Monday, March 7, 2011

Introduction & Chapter 1: Sophie Germain

Introduction: (Holy crap, March is here already!)
One important reason to love this in-between seasons, almost-Spring month of March is that it is a time to celebrate Women's History.

Something you all should know about me is that I love talking about women. I love talking about the roles they play in their lives. I love talking about their strength, their perseverance, and the crap they've had to endure to get to where they are now. And I love saying all this wearing a skirt and make-up.

Since the beginning of time, these double x-chromosomed creatures have birthed new beings and raised posterity for generations and generations. But, they have also developed similar mental and physical capacity as their male counterparts, too! Indeed, the role of women has diversified itself through the ages, evolving from gatherer and homemaker to Computer Scientist Barbie.

Regardless of one's own opinion of how this progress helps or hinders the meaning of a female-bodied persyn's worth, the meanings behind the struggles endured to attain equal rights should still be noted and celebrated.

Chapter 1: Sophie Germain

Germain grew up in 18th century France to a very traditional bourgeois family -- her father worked as a silk merchant and little is known about her mother or her interests. Sophie and her father held very different opinions about what women should be doing with their time. Sophie would plow through the books in her father's library, absorbing all information like a sponge and craving more. She took a liking to mathematics, particularly Calculus and Number Theory, and would study the works of Newton and Euler by candlelight.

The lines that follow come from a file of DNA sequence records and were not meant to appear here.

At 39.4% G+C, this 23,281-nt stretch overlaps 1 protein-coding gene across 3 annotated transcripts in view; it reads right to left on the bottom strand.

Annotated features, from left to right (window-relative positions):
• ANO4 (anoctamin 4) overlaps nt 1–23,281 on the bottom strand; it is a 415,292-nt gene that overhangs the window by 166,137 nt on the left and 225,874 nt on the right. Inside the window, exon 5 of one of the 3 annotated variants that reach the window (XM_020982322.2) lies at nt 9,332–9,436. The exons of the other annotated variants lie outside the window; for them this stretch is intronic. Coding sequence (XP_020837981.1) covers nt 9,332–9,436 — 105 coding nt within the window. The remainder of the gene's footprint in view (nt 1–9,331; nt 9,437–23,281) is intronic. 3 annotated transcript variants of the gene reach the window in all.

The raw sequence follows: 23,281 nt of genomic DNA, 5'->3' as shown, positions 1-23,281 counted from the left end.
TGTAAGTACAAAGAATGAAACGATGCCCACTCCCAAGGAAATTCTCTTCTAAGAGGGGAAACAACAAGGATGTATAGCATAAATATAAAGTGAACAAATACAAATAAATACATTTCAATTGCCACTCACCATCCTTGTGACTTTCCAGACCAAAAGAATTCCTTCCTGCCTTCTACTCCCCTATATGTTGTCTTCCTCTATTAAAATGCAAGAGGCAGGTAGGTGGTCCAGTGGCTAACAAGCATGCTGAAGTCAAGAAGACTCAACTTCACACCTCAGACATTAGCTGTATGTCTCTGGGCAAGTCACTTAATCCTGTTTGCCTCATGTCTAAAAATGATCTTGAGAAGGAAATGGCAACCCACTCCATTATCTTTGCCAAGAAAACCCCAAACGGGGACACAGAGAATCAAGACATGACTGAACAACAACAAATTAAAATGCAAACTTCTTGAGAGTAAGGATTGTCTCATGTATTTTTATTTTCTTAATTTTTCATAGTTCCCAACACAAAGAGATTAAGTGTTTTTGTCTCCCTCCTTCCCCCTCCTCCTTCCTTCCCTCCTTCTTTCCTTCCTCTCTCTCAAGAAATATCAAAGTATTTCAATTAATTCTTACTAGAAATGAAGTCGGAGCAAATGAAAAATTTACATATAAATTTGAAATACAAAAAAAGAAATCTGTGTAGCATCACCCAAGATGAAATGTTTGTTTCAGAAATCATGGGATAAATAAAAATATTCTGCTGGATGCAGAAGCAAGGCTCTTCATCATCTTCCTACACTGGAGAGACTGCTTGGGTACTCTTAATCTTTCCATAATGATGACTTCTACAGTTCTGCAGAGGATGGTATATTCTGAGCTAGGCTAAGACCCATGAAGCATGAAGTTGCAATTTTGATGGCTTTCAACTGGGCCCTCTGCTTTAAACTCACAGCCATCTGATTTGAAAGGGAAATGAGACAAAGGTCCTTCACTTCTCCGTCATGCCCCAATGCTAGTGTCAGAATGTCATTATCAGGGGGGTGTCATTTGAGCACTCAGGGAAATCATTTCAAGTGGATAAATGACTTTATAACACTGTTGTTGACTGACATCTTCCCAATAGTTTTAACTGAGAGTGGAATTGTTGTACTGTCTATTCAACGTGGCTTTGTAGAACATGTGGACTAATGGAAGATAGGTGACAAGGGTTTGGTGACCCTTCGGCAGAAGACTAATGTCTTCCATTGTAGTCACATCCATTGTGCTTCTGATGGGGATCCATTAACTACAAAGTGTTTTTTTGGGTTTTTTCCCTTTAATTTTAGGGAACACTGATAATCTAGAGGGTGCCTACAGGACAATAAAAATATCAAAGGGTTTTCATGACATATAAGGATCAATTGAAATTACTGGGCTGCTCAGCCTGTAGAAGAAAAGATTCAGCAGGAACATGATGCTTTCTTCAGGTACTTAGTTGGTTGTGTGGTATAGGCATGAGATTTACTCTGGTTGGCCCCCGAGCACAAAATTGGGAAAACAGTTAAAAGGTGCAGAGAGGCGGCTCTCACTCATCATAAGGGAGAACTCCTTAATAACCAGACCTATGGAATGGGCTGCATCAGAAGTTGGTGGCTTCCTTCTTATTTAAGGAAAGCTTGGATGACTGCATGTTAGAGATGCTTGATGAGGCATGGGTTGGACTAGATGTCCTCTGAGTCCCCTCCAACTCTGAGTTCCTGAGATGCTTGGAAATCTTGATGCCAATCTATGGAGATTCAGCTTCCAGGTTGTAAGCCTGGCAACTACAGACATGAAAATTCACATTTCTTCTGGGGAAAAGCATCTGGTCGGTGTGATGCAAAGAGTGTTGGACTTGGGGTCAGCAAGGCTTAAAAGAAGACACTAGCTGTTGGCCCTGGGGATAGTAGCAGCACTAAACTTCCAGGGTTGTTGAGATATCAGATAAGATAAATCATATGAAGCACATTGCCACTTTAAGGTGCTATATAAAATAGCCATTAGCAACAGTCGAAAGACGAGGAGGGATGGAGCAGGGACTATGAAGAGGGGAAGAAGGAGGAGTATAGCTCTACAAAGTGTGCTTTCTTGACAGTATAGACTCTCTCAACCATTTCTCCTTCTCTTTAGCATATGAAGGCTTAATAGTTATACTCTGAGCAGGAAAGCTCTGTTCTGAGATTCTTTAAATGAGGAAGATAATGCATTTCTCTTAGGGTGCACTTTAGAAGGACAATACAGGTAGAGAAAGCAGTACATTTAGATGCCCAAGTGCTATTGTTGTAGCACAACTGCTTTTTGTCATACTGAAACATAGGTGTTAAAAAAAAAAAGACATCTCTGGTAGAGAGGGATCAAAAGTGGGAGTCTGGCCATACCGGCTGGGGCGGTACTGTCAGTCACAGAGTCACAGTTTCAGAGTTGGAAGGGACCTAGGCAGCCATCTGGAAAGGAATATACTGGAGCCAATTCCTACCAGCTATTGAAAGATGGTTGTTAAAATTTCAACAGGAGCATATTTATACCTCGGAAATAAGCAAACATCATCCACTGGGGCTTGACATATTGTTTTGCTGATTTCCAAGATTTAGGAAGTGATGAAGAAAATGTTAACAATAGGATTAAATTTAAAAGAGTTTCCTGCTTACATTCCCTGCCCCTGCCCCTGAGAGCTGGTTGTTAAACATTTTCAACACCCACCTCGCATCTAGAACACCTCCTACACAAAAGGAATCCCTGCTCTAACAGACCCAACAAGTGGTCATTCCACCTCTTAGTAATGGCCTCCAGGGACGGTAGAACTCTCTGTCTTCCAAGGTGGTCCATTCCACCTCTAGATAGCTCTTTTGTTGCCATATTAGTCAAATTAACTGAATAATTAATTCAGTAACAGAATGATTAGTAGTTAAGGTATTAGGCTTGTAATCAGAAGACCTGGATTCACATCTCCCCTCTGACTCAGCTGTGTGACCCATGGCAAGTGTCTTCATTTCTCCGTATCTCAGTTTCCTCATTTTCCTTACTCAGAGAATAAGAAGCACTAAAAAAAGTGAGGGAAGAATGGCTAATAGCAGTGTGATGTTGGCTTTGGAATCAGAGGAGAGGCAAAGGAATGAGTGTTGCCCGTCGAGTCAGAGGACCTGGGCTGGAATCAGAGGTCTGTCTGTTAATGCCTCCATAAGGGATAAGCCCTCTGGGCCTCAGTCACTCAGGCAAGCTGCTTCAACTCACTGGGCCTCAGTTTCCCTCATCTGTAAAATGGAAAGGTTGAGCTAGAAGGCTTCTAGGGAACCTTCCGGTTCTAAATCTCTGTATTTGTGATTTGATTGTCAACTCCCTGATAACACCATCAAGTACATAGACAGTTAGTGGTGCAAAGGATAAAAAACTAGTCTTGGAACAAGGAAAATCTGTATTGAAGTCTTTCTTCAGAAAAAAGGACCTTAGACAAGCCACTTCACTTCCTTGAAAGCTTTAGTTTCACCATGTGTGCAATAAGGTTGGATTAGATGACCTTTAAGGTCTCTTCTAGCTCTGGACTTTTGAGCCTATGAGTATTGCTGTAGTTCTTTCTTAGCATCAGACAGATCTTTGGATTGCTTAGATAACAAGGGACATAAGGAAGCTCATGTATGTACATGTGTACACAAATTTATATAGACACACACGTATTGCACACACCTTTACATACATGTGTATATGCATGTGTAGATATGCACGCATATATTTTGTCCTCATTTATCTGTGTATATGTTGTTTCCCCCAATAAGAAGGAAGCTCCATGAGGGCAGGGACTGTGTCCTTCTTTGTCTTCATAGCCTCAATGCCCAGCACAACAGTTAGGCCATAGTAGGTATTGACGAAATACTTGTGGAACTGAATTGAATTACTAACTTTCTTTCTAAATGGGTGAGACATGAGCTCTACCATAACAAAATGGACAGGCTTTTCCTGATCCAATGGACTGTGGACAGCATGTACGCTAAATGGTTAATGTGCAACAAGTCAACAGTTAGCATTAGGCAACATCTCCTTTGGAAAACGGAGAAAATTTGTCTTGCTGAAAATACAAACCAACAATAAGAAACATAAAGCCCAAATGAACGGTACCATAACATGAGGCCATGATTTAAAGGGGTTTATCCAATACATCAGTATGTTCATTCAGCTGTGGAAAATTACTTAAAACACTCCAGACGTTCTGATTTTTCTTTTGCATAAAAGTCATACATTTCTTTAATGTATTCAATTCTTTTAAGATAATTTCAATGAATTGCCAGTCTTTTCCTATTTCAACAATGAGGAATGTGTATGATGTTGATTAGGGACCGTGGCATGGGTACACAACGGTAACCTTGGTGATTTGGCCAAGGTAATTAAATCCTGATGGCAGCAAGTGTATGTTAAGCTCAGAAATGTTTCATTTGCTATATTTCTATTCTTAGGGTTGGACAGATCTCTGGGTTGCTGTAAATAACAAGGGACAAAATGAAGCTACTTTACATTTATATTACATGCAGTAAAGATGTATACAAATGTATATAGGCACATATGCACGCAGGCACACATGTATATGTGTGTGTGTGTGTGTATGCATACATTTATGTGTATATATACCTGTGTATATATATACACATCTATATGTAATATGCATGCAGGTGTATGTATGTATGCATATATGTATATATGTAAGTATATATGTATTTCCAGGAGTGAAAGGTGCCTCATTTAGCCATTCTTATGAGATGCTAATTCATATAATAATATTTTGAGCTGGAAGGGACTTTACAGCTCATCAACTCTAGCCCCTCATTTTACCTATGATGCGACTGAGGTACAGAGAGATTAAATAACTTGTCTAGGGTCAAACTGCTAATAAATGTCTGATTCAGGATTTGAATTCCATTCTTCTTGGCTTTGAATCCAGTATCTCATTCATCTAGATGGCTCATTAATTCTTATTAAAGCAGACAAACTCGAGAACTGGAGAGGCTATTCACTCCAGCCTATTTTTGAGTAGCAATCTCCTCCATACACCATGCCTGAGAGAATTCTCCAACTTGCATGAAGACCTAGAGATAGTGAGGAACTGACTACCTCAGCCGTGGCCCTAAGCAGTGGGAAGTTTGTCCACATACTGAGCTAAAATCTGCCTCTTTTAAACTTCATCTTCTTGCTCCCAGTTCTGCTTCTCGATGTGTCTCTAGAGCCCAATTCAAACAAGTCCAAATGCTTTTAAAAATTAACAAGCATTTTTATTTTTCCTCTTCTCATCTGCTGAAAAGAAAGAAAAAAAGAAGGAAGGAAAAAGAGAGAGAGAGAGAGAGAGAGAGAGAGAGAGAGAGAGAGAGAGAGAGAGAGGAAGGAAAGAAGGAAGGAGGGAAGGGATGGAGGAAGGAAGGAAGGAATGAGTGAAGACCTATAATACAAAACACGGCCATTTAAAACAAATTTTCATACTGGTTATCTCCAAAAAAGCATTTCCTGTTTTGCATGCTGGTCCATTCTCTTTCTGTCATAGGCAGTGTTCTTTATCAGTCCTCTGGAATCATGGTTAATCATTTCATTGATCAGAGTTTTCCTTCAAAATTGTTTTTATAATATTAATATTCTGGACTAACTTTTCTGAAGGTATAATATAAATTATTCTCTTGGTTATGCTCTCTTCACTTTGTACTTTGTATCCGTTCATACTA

Her father caught her studying at night many times and often confiscated her materials, leaving her body cold and her mind hungry. When she did not have a secret stash of papers and writing utensils to fall back on, the nights were long and torturous. After finding her asleep at her desk on more than a few occasions, her slumbering face set atop of papers with equations and calculations, her mother secretly supported her educational endeavor.

Germain finally got the opportunity to exchange correspondence with Adrien-Marie Legendre, who was lecturing on number theory at the Ecole Polytechnique. She had no choice but to write letters as a man, and they soon became distant colleagues working to solve Fermat's Last Theorem.

Over the years Germain collaborated with Friedrich Gauss on the [in]famous Last Theorem, finally revealing her true identity and gender, to his amazement and awe. Although their correspondence ceased as their areas of study shifted, it is a pivotal point in women's history (and the history of mathematics) that Germain was considered an equal colleague of so many influential mathematicians.

Sophie Germain was one of the first female mathematicians that I learned of once I began pursuing the subject as an avid 7th grader. To me, mathematics and the patterns found therein gave the secrets to some kind of magic. Math was something a lot of peers my age, a lot of female peers, would typically dismiss as "too hard" and I found myself enjoying the challenge rather than despising it. The curiosity and the risk-taking involved at getting an answer "wrong" is the good-stuff in life: it gives us feedback that we can use to make things better, gives us evidence with which to predict what will occur next, and it gives us the faith to know that we can always give ourselves another chance to make something perfect.

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